What is Schizophrenia?

Schizophrenia is a serious mental illness that affects the way that one thinks, feels, and makes decisions. The disorder may cause the individual to “lose touch” with reality, which can lead to serious distress and impairment in daily life.

Schizophrenia affects less than 1% of the population, making it not nearly as common as other mental health disorders. Onset of the disorder usually occurs in one’s twenties, but may occur later or even slightly before. 

Although schizophrenia is a serious and complex illness, treatment has been proven beneficial for many.


The signs and symptoms of schizophrenia vary by person, but they commonly include:

  • Delusions cause false beliefs that are not based on reality. Common delusions include feeling like oneself is being harassed or harmed by others. 
  • Hallucinations usually involve seeing or hearing something that does not exist. However, hallucinations can affect any sense. The hallucinations are typically vivid and indistinguishable from reality.
  • Disorganized thinking can often be heard through disorganized speech. One may have a hard time answering questions and communicating effectively.
  • Abnormal behavior may occur and can cause anything from “child-like” silliness to unpredictable agitation. Behavior symptoms may also include excessive movement, unusual posture, and catatonia.


Many symptoms of schizophrenia can often be relieved or lessened through treatment. In addition, treatment can help improve one’s ability to function in day-to-day life. A health care provider can create a treatment plan suited to you and your specific needs. Treatment plans may include a combination of:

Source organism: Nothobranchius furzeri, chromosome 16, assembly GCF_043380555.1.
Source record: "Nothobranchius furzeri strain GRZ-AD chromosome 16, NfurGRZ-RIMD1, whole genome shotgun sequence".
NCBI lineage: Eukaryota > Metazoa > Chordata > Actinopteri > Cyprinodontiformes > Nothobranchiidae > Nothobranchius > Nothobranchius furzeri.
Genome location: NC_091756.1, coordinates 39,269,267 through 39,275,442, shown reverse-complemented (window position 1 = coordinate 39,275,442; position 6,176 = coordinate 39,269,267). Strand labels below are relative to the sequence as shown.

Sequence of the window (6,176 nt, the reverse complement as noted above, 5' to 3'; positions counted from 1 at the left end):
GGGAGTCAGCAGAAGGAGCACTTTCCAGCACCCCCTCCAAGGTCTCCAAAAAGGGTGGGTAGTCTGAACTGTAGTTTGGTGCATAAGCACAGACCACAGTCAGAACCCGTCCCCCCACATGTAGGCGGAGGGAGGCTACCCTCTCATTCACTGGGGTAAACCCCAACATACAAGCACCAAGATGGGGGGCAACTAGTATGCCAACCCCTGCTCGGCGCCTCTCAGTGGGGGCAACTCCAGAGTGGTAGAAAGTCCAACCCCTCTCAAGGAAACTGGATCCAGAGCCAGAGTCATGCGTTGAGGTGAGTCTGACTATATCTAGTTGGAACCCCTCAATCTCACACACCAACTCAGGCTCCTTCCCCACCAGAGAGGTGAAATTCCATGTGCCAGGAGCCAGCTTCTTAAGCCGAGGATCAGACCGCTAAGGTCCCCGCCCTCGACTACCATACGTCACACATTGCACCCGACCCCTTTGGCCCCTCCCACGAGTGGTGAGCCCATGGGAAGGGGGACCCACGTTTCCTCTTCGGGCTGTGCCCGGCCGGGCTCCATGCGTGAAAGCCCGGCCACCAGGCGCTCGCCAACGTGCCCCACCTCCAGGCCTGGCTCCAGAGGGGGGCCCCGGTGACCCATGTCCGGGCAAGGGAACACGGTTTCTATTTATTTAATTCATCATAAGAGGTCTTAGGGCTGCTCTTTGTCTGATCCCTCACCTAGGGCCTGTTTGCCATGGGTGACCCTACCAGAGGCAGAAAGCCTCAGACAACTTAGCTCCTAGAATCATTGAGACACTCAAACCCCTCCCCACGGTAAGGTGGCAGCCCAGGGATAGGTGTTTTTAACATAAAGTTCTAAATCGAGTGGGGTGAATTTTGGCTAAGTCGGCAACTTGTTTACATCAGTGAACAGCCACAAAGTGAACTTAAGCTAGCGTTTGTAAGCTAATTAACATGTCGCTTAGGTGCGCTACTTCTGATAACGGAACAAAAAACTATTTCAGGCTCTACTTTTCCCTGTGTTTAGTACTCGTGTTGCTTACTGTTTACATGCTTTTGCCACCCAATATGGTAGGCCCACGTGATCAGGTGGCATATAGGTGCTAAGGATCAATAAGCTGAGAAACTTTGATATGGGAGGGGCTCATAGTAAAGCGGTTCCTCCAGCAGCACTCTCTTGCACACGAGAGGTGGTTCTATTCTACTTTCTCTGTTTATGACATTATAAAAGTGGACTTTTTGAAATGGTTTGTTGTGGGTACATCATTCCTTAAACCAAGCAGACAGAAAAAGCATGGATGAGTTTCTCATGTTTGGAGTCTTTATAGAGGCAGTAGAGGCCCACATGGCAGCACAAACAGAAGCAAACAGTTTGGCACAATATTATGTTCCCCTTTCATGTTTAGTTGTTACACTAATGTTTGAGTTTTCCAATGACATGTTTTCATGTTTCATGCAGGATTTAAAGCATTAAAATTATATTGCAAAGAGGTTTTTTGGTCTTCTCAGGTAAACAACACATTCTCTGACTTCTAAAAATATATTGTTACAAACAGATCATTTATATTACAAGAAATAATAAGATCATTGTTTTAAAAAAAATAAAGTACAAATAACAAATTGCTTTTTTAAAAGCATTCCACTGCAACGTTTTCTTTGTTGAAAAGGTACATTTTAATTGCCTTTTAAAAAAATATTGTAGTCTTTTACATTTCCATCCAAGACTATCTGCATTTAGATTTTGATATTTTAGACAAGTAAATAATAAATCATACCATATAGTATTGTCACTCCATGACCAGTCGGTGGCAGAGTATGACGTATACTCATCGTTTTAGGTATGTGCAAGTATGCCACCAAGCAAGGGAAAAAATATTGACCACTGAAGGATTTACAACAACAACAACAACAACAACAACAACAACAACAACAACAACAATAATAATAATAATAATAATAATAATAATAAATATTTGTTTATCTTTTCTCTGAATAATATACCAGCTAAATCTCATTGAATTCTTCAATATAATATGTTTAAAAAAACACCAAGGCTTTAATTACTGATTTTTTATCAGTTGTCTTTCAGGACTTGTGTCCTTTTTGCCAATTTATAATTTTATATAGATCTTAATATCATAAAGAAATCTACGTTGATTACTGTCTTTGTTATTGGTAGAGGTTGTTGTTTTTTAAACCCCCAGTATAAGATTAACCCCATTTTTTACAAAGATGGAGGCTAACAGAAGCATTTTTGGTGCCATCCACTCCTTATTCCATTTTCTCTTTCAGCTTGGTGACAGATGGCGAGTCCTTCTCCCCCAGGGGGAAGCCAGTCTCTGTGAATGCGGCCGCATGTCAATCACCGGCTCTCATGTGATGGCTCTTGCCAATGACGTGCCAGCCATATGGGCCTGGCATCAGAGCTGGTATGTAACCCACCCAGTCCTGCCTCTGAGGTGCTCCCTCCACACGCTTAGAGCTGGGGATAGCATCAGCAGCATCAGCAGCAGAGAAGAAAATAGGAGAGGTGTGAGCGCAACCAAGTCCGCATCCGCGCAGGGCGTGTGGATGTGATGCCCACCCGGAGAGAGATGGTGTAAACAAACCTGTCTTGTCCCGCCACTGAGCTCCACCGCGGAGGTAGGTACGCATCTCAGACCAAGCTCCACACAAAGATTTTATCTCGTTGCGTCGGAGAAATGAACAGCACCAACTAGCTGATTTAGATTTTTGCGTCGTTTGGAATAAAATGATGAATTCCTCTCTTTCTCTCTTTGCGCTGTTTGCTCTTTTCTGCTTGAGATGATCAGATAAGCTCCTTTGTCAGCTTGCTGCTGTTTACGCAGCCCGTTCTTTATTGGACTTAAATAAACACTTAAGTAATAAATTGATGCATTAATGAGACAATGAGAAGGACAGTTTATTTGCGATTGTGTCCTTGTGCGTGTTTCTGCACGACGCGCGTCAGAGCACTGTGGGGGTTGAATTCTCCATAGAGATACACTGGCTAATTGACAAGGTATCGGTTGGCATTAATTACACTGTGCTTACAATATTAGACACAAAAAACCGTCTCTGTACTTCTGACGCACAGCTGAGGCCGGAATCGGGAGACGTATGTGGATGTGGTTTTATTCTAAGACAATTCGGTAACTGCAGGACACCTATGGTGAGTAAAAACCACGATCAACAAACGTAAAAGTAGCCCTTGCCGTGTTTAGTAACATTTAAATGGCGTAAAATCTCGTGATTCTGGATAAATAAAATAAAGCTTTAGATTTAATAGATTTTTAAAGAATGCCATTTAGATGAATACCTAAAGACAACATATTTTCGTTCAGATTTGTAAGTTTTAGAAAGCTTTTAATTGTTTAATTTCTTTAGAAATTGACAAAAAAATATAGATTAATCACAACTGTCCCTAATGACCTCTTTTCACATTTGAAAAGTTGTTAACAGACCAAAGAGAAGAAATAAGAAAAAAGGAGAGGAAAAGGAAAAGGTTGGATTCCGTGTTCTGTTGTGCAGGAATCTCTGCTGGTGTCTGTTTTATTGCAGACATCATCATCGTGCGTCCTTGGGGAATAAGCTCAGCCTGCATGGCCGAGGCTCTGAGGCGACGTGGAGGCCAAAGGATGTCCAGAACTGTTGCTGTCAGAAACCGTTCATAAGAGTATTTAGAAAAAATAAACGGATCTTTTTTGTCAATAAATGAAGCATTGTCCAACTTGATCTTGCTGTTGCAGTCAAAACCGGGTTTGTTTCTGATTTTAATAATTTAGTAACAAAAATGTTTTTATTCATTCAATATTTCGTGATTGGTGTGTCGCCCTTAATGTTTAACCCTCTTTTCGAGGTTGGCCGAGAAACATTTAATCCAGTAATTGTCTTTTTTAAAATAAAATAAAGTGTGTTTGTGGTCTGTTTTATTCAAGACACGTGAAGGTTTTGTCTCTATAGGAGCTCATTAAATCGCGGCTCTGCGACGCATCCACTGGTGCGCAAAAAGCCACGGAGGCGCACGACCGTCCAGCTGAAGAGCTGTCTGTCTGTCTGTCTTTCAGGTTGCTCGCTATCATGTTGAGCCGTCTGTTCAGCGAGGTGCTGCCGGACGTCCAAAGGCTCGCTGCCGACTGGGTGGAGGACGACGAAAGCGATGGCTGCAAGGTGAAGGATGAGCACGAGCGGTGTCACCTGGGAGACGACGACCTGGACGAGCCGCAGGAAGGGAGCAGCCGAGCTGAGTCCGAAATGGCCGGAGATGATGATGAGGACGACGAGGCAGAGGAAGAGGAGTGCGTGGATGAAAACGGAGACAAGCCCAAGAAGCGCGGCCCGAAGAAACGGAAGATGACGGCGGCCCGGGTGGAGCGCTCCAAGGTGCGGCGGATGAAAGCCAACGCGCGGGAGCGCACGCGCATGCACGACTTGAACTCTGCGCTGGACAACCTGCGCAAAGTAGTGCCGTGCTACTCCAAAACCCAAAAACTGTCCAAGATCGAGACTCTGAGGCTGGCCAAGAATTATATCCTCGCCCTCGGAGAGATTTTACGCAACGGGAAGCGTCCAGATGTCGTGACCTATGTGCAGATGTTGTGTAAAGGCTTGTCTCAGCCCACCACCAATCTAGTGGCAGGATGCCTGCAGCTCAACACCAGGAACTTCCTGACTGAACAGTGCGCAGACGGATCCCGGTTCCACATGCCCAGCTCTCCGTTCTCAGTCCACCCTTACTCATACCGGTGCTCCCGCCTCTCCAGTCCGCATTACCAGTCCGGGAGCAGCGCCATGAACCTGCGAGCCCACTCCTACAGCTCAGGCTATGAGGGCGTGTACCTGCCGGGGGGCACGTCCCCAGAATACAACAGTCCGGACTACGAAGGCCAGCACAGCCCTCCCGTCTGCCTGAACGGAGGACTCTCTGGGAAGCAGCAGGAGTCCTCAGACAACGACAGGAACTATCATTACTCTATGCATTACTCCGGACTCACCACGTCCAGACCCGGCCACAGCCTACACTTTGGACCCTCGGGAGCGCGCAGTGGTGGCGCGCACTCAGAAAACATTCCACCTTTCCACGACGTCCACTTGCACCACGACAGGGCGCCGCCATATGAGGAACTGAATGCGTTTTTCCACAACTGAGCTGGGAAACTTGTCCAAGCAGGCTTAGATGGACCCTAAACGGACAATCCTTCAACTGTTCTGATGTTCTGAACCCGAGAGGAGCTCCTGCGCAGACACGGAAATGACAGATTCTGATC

• Medication
    • Antipsychotics are the most commonly used medications to treat schizophrenia. They can help decrease symptoms and improve functioning. With antipsychotics, and any medication, it is important to take note and tell your doctor of any side effects you may experience.
    • Antipsychotics are usually taken daily in a pill or liquid form. Some antipsychotic medications may also be given monthly through an injection.  
  • Psychosocial Treatments
    • Psychosocial treatments can help one manage symptoms and combat everyday challenges. These treatments are often in addition to medication. Specific psychosocial treatments include, but are not limited to, cognitive behavioral therapy (CBT), social skills training, assertive community treatment, and family therapy.

Crisis Help

If you or a loved one is in a crisis, it is important to get help immediately. If in danger of suicide:

  • Call 911
  • Go to the nearest emergency room
  • Call the toll-free, 24-hour hotline of the National Suicide Prevention Lifeline at 1-800-273-TALK (1-800-273-8255); TTY: 1-800-799-4TTY (1-800-799-4889)

Learn More